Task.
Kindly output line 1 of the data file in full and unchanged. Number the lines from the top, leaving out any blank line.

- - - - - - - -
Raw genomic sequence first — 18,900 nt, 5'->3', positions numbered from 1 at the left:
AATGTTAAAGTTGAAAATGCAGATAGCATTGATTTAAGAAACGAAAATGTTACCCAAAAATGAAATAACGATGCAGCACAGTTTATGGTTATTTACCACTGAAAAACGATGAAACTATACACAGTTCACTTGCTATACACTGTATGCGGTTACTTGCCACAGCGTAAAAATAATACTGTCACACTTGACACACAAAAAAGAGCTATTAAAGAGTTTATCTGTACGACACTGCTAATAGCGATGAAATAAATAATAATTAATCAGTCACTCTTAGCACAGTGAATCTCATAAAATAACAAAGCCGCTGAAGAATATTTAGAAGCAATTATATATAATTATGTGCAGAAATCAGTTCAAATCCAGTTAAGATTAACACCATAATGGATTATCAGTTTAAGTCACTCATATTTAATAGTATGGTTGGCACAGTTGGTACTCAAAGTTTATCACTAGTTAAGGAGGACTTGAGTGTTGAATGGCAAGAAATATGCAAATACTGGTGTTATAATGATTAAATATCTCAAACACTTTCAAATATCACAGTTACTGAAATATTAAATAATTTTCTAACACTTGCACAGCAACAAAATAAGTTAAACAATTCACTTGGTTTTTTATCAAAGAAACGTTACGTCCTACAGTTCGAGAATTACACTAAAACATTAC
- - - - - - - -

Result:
Raw genomic sequence first — 18,900 nt, 5'->3', positions numbered from 1 at the left: